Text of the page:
Anti-money laundering: Georgia should step up effective use of financial intelligence and put supervisory focus on higher risk non-financial sector

Strasbourg 2 November 2020
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Anti-money laundering: Georgia should step up effective use of financial intelligence and put supervisory focus on higher risk non-financial sector

In a report published today, the Council of Europe’s anti-money laundering body MONEYVAL calls on the Georgian authorities to strengthen the practical application of their measures to combat money laundering and financing of terrorism. It calls for making more efforts to use financial intelligence to detect and investigate money laundering, as well as for strengthening the supervision and regulation focusing on the high-risk non-financial sectors, especially casinos.

The report assesses the effectiveness of Georgia's system for countering money laundering and financing of terrorism system and its level of compliance with Recommendations issued in 2012 by the Financial Action Task Force (FATF).

Today’s report acknowledges that Georgia displays a fair understanding of many of its money laundering (ML) and terrorism financing (TF) risks. Shortcomings exist regarding identification, in-depth analysis and understanding of some threats, vulnerabilities and risks. Notably, the understanding of risks needs to be developed further in the following areas: use of cash in the economy; the real estate sector; trade-based money laundering and terrorism financing (including in free industrial zones of Georgia); the activities of legal persons; and the use of non-profit organisations (NPOs). The existing exemptions from the application of the FATF Recommendations by a number of sectors are either not supported by a risk assessment or are not in line with the results of the National Risk Assessment (NRA); besides, they do not occur in strictly limited and justified circumstances.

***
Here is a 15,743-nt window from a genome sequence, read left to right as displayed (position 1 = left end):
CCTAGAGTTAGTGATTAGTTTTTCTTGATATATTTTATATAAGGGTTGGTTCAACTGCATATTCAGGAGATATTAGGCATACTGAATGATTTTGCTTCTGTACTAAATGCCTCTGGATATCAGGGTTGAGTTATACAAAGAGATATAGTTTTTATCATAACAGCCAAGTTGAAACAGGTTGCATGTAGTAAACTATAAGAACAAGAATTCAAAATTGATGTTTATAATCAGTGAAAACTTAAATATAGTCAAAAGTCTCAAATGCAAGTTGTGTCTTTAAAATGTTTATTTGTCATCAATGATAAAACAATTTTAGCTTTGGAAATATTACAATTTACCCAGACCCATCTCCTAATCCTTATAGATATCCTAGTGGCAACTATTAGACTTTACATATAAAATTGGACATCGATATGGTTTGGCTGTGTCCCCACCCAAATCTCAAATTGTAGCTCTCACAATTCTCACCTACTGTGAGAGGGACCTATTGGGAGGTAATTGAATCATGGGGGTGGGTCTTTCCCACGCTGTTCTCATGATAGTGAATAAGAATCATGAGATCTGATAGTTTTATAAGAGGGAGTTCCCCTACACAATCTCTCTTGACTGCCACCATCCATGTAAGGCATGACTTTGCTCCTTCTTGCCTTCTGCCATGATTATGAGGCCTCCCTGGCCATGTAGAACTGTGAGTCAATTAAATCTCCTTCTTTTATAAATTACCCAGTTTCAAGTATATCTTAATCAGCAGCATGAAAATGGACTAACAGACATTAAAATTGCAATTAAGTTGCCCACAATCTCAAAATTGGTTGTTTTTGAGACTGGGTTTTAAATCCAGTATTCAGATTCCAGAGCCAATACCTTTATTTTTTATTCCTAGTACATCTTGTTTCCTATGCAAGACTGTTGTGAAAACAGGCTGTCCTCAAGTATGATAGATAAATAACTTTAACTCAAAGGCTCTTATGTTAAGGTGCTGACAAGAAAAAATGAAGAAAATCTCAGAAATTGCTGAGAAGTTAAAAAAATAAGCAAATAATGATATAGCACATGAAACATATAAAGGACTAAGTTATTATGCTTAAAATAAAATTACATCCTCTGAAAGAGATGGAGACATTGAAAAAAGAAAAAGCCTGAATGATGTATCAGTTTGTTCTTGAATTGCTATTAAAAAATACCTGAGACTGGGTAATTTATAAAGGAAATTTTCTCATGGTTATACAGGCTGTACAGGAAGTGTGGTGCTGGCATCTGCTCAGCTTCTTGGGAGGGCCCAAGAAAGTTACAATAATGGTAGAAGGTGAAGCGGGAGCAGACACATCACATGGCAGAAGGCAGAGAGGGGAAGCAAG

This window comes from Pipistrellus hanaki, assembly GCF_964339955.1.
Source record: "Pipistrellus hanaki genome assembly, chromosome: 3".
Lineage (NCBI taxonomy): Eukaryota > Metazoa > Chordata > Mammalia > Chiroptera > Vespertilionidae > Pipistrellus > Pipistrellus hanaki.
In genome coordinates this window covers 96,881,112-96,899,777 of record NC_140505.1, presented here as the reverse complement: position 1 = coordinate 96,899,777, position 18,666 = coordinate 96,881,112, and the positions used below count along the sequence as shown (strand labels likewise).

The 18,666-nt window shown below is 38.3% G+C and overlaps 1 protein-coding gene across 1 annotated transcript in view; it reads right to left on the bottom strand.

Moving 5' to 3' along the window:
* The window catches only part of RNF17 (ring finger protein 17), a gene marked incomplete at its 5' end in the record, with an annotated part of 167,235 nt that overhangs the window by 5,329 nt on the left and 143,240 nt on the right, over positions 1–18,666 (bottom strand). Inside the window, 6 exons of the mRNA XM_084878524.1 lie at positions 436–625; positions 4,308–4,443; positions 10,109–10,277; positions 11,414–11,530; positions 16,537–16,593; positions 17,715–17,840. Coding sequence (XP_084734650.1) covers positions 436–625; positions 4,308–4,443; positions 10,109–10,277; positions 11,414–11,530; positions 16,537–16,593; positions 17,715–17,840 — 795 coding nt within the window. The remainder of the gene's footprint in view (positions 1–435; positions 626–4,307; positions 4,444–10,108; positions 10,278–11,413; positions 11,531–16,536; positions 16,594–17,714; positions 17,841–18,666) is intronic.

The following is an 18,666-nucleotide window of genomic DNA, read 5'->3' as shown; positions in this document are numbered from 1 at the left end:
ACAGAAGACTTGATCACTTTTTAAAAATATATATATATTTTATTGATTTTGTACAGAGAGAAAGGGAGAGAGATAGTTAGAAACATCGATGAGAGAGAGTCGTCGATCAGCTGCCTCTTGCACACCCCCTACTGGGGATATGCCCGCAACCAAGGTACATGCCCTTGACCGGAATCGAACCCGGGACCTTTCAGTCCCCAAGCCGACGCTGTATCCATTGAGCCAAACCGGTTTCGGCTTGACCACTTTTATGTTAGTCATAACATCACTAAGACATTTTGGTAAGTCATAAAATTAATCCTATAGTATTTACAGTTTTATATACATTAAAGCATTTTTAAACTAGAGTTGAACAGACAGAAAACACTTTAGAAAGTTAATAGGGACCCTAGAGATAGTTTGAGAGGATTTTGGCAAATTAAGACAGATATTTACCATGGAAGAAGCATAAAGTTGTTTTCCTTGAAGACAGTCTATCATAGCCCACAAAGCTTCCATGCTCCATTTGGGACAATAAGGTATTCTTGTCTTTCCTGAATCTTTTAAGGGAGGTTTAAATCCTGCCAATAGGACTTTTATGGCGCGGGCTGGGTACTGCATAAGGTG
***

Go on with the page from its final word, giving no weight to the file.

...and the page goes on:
Generally, proactive dissemination of intelligence by the Financial Monitoring Service is an important source for initiating investigation of ML/TF. Nevertheless, in Georgia there are important limitations in place on the financial intelligence that can be obtained upon request from the Financial Monitoring Service by law enforcement authorities, when investigating ML, and associated predicate offences.

When a potential case of money laundering is detected, it is investigated effectively using a range of investigative techniques, principally by the AML Division of the General Prosecutor’s Office (GPO), the report notes. There have been some successful cases involving high-asset values and complex factors. However, potential ML cases are not sufficiently detected, and the overall number of investigations is modest compared to the level of predicate criminality in the country.

The cases that have been taken forward from the investigation to the prosecution stage target only in part the prevailing criminal trends and threats.

As there are no legal or structural impediments to taking forward prosecutions of money-laundering cases, Georgia has achieved convictions for all types of money laundering. However, there is low number of convictions involving complex ML cases and legal persons.